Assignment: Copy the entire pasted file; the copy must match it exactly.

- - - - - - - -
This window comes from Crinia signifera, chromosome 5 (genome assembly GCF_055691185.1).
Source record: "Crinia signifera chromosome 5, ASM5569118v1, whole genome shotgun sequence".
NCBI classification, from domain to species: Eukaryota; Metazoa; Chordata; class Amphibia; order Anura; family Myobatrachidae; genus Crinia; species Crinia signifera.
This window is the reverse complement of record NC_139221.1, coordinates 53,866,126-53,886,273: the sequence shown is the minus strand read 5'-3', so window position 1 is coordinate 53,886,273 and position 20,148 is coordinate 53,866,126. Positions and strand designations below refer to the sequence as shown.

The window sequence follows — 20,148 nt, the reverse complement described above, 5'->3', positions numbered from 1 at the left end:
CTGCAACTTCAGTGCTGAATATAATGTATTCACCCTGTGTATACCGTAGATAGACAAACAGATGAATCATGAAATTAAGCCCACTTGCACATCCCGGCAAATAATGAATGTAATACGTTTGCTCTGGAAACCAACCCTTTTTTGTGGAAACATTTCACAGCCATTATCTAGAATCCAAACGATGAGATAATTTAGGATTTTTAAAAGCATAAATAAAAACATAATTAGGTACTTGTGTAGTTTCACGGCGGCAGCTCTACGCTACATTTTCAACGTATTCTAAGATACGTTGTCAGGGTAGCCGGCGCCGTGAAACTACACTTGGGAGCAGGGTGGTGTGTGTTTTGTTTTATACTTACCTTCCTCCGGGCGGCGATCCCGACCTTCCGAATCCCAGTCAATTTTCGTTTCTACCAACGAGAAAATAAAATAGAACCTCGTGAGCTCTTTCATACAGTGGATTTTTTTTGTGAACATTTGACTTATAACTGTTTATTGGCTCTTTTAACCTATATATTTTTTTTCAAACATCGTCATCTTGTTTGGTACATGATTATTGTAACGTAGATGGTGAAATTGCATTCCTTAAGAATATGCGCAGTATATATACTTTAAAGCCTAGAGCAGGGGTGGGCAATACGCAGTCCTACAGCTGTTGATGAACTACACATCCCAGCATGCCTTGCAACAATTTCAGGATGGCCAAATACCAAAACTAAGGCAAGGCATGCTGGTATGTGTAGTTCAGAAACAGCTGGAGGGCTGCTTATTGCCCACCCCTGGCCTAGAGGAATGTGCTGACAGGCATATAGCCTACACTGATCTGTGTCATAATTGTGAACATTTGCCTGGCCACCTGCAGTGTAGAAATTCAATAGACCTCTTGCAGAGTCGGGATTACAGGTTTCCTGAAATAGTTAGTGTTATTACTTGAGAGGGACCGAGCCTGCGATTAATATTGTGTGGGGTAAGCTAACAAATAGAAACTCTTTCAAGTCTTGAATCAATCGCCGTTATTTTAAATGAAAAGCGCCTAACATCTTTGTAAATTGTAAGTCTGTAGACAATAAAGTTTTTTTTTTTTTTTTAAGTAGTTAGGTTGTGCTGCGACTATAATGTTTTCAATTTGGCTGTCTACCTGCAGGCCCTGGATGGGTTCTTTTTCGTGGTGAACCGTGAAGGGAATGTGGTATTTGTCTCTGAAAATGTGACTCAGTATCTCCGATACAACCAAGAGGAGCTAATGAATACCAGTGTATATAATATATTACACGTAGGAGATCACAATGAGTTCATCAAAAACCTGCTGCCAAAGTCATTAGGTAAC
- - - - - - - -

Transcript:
This window comes from Crinia signifera, chromosome 5 (genome assembly GCF_055691185.1).
Source record: "Crinia signifera chromosome 5, ASM5569118v1, whole genome shotgun sequence".
NCBI classification, from domain to species: Eukaryota; Metazoa; Chordata; class Amphibia; order Anura; family Myobatrachidae; genus Crinia; species Crinia signifera.
This window is the reverse complement of record NC_139221.1, coordinates 53,866,126-53,886,273: the sequence shown is the minus strand read 5'-3', so window position 1 is coordinate 53,886,273 and position 20,148 is coordinate 53,866,126. Positions and strand designations below refer to the sequence as shown.

The window sequence follows — 20,148 nt, the reverse complement described above, 5'->3', positions numbered from 1 at the left end:
CTGCAACTTCAGTGCTGAATATAATGTATTCACCCTGTGTATACCGTAGATAGACAAACAGATGAATCATGAAATTAAGCCCACTTGCACATCCCGGCAAATAATGAATGTAATACGTTTGCTCTGGAAACCAACCCTTTTTTGTGGAAACATTTCACAGCCATTATCTAGAATCCAAACGATGAGATAATTTAGGATTTTTAAAAGCATAAATAAAAACATAATTAGGTACTTGTGTAGTTTCACGGCGGCAGCTCTACGCTACATTTTCAACGTATTCTAAGATACGTTGTCAGGGTAGCCGGCGCCGTGAAACTACACTTGGGAGCAGGGTGGTGTGTGTTTTGTTTTATACTTACCTTCCTCCGGGCGGCGATCCCGACCTTCCGAATCCCAGTCAATTTTCGTTTCTACCAACGAGAAAATAAAATAGAACCTCGTGAGCTCTTTCATACAGTGGATTTTTTTTGTGAACATTTGACTTATAACTGTTTATTGGCTCTTTTAACCTATATATTTTTTTTCAAACATCGTCATCTTGTTTGGTACATGATTATTGTAACGTAGATGGTGAAATTGCATTCCTTAAGAATATGCGCAGTATATATACTTTAAAGCCTAGAGCAGGGGTGGGCAATACGCAGTCCTACAGCTGTTGATGAACTACACATCCCAGCATGCCTTGCAACAATTTCAGGATGGCCAAATACCAAAACTAAGGCAAGGCATGCTGGTATGTGTAGTTCAGAAACAGCTGGAGGGCTGCTTATTGCCCACCCCTGGCCTAGAGGAATGTGCTGACAGGCATATAGCCTACACTGATCTGTGTCATAATTGTGAACATTTGCCTGGCCACCTGCAGTGTAGAAATTCAATAGACCTCTTGCAGAGTCGGGATTACAGGTTTCCTGAAATAGTTAGTGTTATTACTTGAGAGGGACCGAGCCTGCGATTAATATTGTGTGGGGTAAGCTAACAAATAGAAACTCTTTCAAGTCTTGAATCAATCGCCGTTATTTTAAATGAAAAGCGCCTAACATCTTTGTAAATTGTAAGTCTGTAGACAATAAAGTTTTTTTTTTTTTTTTAAGTAGTTAGGTTGTGCTGCGACTATAATGTTTTCAATTTGGCTGTCTACCTGCAGGCCCTGGATGGGTTCTTTTTCGTGGTGAACCGTGAAGGGAATGTGGTATTTGTCTCTGAAAATGTGACTCAGTATCTCCGATACAACCAAGAGGAGCTAATGAATACCAGTGTATATAATATATTACACGTAGGAGATCACAATGAGTTCATCAAAAACCTGCTGCCAAAGTCATTAGGTAAC